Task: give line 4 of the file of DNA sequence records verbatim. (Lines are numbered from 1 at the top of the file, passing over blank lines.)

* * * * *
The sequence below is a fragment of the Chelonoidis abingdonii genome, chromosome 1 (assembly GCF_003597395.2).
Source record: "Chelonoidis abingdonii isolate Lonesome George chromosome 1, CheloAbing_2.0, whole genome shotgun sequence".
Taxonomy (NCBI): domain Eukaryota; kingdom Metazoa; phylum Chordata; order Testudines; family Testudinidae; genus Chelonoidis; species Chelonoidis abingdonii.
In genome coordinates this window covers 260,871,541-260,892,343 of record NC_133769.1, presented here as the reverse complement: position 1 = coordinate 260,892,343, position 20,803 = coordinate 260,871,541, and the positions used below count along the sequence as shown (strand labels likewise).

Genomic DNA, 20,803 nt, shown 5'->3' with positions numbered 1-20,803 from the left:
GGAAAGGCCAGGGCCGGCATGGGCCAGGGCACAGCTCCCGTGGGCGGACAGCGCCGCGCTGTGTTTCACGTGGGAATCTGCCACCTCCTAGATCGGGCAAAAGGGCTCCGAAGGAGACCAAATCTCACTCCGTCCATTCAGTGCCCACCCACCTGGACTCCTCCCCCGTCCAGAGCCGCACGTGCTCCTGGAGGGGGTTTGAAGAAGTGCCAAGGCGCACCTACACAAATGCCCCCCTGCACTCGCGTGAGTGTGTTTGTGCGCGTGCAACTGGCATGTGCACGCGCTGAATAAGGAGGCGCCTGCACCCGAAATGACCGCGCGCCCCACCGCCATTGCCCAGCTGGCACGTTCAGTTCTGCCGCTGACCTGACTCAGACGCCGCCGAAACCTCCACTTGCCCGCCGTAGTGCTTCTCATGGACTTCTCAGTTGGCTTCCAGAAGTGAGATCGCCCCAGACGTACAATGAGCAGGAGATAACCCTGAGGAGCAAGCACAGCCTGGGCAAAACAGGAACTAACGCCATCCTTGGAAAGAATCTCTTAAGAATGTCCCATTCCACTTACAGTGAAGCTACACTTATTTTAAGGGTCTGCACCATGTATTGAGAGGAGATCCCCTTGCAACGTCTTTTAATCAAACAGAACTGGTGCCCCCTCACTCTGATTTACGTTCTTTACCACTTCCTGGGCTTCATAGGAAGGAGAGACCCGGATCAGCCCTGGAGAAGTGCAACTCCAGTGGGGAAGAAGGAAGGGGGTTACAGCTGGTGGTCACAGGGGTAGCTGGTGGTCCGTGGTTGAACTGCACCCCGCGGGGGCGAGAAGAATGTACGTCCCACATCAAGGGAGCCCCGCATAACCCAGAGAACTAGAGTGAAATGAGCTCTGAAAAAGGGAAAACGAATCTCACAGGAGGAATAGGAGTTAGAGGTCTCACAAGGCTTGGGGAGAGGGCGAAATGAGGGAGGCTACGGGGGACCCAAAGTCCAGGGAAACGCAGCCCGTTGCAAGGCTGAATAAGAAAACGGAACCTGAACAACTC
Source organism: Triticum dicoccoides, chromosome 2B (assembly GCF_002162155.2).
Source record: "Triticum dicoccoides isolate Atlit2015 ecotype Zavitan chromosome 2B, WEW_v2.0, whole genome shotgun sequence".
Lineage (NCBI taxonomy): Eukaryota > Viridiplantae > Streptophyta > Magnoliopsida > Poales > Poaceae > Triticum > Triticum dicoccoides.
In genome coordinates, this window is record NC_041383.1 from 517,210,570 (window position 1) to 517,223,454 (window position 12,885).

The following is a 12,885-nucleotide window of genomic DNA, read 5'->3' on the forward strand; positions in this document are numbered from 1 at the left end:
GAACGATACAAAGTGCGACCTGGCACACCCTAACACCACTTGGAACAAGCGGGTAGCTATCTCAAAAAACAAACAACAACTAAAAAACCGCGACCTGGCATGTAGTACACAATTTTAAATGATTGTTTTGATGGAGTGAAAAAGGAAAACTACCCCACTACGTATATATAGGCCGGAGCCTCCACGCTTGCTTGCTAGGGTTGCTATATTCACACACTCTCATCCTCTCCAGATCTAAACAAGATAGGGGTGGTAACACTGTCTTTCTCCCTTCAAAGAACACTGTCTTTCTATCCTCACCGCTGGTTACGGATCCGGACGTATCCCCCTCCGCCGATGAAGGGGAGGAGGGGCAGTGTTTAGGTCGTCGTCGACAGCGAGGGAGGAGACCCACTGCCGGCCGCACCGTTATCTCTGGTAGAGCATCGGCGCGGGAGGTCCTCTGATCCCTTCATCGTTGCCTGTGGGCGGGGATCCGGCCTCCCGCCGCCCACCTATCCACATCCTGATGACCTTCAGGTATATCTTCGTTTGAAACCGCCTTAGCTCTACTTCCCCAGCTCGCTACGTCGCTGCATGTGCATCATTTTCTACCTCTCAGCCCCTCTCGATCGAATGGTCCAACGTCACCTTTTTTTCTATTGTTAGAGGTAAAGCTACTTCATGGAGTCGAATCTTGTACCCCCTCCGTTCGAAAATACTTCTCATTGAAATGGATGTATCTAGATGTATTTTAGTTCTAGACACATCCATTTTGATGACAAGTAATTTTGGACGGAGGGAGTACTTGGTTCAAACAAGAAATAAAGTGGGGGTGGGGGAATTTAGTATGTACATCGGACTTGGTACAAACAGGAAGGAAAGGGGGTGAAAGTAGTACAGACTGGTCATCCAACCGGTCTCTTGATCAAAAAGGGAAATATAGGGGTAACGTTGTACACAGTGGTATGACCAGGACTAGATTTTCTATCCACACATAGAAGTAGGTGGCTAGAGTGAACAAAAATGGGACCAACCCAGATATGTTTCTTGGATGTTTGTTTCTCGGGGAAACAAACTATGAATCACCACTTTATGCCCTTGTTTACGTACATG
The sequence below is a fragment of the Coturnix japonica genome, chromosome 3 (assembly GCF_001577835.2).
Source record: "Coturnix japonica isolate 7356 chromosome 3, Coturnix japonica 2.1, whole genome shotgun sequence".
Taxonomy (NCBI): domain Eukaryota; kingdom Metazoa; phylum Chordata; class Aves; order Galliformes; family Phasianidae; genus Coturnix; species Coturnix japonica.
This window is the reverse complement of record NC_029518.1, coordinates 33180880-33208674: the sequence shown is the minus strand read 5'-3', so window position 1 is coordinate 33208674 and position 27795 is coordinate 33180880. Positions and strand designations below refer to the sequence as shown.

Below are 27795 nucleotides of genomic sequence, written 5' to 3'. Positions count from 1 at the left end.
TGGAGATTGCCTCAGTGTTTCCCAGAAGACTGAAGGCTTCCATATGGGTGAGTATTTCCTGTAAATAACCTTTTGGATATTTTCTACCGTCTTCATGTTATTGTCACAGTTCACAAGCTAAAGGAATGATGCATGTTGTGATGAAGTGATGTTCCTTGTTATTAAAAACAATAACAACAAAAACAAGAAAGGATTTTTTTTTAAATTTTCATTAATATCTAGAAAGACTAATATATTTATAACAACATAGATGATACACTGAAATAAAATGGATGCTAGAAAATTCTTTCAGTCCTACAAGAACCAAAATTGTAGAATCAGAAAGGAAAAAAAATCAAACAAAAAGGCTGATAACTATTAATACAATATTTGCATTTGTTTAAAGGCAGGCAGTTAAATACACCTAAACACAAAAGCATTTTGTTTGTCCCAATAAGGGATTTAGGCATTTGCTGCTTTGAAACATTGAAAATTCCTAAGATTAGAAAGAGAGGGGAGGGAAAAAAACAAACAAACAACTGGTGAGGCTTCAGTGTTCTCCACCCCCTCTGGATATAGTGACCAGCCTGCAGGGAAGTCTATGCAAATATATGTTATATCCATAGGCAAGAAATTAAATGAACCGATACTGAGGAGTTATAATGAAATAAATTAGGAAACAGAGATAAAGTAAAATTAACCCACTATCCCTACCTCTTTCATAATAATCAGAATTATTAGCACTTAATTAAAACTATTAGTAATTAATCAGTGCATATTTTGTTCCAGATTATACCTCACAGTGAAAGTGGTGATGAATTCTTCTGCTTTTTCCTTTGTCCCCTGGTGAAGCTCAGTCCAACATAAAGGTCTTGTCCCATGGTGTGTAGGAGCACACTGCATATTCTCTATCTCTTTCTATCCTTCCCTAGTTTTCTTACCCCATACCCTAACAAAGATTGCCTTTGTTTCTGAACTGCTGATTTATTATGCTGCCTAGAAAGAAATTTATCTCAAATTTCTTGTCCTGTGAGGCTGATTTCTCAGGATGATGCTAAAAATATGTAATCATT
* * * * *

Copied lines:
In genome coordinates this window covers 260,871,541-260,892,343 of record NC_133769.1, presented here as the reverse complement: position 1 = coordinate 260,892,343, position 20,803 = coordinate 260,871,541, and the positions used below count along the sequence as shown (strand labels likewise).